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Whether you are creating a logo, a new marketing campaign, or a fresh update to your company’s website, you can increase the appeal and impact of your graphics by incorporating a design background. Using an image or pattern in a background, or employing different colors and effects, can lead to creative and unique graphics. Read on to discover more about the power of a well-designed background.
If you want maximum impact in a minimalist design, using a solid color background is the way to go. Light text on a dark background makes a bold statement. If you prefer a softer color in the background, make sure your text is still readable by choosing a color such as dark brown or gray, which complement pastels better than a rich color such as black. Creating a background with a combination of lighter colors or two different shades of the same color can help you differentiate between sections of your graphic while maintaining overall cohesiveness. For the most dramatic look, use a light and a dark color from separate sides of the color wheel.
Solid Color/High Contrast
Take the solid color technique to the next level by incorporating highly contrasting colors. This “flat design” technique revolves around choosing colors that strongly offset each other. A black background with neon text is one example of this type of design. Here is another. The dark background draws attention to the lighter text, making this technique a good option for links or icons on a webpage.
Alternately, you can embrace a modern trend of choosing two bright colors that contrast with each other. The largest contrast comes from colors on opposite sides of the color wheel, such as red and blue. Less is more in this technique; you will get the most impact from limiting yourself to two colors, rather than muddying the design with several colors and shades.
Want to create a nostalgic or classical feeling with your design? Textured backgrounds can give the feeling of parchment or other types of paper, helping to provide a three-dimensional effect that makes your text pop. Make sure your texture doesn’t overwhelm your design, and choose a texture that matches the tone of your graphic. For example, a natural texture similar to that of old-fashioned paper works well for a personalized invitation to a formal event. Linen-texture backgrounds are quite popular as well. You can continue the theme by choosing a font in the same vein, such as calligraphy or brush styles.
Though solid color backgrounds and the flat design technique have dominated the industry in recent years, it looks like gradient backgrounds are making a comeback. Gradient backgrounds may gradually fade the background to a lighter or darker shade, or move from one color to another, blending in the middle. Whether you choose vivid colors, such as red and purple, or a subtle option, such as blue that lightens into white, you can make a very unique statement with this type of design background.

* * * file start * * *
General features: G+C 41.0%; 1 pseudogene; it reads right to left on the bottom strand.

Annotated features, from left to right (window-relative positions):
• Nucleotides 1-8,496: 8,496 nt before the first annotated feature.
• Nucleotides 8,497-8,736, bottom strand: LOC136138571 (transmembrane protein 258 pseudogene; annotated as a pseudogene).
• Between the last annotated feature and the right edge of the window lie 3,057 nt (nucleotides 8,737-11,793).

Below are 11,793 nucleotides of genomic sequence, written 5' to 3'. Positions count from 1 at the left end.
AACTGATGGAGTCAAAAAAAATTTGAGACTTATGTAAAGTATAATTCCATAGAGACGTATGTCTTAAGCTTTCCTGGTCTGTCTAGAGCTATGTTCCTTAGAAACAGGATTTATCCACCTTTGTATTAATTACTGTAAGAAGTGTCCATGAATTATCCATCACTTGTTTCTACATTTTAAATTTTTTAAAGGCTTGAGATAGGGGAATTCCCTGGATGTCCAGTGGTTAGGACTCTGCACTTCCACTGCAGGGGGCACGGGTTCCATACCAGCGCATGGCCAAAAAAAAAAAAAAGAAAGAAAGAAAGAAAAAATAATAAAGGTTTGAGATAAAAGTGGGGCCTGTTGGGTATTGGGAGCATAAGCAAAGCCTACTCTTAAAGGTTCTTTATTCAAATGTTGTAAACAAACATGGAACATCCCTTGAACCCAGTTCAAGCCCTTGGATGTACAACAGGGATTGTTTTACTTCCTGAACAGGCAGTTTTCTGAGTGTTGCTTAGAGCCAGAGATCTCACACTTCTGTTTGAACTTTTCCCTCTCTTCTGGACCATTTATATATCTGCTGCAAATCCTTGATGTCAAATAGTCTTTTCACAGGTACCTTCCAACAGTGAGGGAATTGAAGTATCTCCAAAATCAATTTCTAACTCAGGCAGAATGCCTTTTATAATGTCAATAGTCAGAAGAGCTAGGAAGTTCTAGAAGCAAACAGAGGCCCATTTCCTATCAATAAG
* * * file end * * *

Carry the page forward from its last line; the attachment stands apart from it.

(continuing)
Gradients work well in logos, headers, and footers, and some designers are embracing the trend for entire website backgrounds. Make your design one-of-a-kind by choosing different colors or shades, picking a linear or radial fade, and matching the boldness of the design to your subject.
Make your design clear and focused by using an image or photo in the backgrounds. The right picture translates your message to the viewer before he or she even reads the text. When you’re looking for the best background image, don’t just consider the picture’s subject; choosing an image with the right composition is essential as well. You don’t want a photo that is crowded or confused, and you need to leave negative space for your text. Cropping tools make it easy to modify the photo to position your text where you want it. If you can shape your overall text block in a way that fits around elements of the image, you increase the visual appeal even more.
If you do end up choosing a detailed or crowded image for your design background, you can use shapes to draw attention to your text and prevent it from becoming lost or muddled. Think about adding shapes (simple rectangles or squares) around your text to draw it out of the background and refocus the viewer’s eye on what you have to say.
Remember the solid color principles discussed earlier when choosing the colors for your shapes and text. Ideally, you should choose a text color that contrasts with the color of your shape to make reading easy. Also, try to choose tones that offset the background image to improve the composition of the final graphic.
An even simpler option to address an overly detailed background image is to increase the transparency. Fading the background image reduces the overall detail and automatically draws the text to the foreground. Balance is the key to using transparency effectively. Too little transparency causes the background to compete with the text, making the graphic confusing and hard to read. Too much transparency destroys all the integrity of the background image, making the graphic look weak.